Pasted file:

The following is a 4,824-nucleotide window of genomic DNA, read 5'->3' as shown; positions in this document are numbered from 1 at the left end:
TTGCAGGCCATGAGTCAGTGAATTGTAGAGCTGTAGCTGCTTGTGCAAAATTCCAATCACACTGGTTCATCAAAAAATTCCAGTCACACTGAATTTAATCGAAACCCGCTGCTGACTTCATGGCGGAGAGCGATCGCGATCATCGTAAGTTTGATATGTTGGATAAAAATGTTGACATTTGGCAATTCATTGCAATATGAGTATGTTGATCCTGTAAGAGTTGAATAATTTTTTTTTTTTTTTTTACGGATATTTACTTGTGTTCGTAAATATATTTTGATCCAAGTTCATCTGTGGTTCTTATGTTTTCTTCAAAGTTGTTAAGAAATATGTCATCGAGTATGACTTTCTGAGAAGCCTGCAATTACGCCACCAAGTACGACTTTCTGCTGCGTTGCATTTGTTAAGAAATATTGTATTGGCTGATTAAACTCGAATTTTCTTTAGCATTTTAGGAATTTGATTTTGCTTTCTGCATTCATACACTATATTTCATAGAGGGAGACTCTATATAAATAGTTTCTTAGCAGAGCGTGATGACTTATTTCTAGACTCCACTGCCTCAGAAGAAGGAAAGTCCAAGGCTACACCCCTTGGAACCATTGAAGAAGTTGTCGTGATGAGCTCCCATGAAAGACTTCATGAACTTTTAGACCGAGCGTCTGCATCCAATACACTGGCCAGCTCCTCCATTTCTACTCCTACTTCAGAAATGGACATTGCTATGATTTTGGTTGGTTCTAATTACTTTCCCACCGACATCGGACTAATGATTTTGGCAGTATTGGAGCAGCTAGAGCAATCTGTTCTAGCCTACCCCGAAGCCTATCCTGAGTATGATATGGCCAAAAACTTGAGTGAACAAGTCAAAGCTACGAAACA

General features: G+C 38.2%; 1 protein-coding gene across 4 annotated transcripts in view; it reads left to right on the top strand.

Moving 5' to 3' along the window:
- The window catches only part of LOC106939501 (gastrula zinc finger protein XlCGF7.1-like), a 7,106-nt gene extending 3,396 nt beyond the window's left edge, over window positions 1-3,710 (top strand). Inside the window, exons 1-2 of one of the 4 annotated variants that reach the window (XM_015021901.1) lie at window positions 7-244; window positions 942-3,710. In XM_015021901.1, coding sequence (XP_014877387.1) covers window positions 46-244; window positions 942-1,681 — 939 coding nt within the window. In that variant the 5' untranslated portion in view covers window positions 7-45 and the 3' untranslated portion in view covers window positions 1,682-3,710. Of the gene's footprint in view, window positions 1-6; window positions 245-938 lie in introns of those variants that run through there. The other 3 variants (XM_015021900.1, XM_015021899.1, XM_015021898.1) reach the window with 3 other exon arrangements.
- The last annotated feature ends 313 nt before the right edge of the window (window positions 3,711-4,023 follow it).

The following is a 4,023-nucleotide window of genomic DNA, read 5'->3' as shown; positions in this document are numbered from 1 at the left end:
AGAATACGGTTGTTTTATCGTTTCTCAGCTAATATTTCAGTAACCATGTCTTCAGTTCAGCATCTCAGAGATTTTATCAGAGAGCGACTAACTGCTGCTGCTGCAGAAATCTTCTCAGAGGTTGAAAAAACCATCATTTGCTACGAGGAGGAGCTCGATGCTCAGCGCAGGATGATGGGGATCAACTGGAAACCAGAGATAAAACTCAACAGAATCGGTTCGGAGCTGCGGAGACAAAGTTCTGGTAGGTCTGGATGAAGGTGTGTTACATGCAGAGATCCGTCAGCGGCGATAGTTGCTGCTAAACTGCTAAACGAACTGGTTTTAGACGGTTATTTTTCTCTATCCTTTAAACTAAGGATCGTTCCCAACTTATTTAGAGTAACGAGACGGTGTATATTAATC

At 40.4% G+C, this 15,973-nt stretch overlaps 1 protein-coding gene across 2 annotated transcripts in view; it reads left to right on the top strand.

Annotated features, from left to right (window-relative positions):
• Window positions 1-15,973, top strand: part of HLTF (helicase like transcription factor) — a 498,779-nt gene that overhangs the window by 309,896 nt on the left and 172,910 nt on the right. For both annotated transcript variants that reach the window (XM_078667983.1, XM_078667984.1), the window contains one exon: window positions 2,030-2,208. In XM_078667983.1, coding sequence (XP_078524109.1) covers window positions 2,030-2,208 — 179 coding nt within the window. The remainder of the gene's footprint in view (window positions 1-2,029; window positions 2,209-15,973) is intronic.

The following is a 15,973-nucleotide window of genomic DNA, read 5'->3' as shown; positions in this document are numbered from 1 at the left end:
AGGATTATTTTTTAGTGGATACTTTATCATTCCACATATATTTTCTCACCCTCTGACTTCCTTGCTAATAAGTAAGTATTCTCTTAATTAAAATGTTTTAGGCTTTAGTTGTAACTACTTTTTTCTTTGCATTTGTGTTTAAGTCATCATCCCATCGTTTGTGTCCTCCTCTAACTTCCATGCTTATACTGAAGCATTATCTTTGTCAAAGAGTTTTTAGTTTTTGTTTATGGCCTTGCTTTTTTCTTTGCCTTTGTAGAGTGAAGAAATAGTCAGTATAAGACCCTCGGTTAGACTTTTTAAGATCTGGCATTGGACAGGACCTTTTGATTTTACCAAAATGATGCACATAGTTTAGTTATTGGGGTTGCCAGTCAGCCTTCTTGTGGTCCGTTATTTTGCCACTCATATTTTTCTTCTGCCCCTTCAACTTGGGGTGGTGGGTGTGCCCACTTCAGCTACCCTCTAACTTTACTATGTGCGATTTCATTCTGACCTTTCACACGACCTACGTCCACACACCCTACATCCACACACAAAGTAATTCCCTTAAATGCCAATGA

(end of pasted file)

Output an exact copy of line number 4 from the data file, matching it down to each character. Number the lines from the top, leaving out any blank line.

Moving 5' to 3' along the window: